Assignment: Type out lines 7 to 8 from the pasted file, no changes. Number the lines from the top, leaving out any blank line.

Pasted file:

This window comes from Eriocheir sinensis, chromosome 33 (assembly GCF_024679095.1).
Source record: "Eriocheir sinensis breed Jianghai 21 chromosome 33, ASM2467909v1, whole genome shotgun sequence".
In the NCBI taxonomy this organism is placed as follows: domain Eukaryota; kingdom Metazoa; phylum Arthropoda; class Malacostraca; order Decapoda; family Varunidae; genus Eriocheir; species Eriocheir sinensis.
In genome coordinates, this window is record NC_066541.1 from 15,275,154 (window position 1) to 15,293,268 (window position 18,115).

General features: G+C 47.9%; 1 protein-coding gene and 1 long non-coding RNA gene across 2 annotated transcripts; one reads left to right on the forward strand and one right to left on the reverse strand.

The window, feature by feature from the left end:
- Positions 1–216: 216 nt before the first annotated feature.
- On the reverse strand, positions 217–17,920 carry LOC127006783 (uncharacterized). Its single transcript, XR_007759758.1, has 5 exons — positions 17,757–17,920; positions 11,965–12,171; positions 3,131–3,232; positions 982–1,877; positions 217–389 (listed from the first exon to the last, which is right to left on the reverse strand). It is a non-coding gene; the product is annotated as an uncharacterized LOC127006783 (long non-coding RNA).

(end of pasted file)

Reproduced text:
- Positions 1–216: 216 nt before the first annotated feature.
- On the reverse strand, positions 217–17,920 carry LOC127006783 (uncharacterized). Its single transcript, XR_007759758.1, has 5 exons — positions 17,757–17,920; positions 11,965–12,171; positions 3,131–3,232; positions 982–1,877; positions 217–389 (listed from the first exon to the last, which is right to left on the reverse strand). It is a non-coding gene; the product is annotated as an uncharacterized LOC127006783 (long non-coding RNA).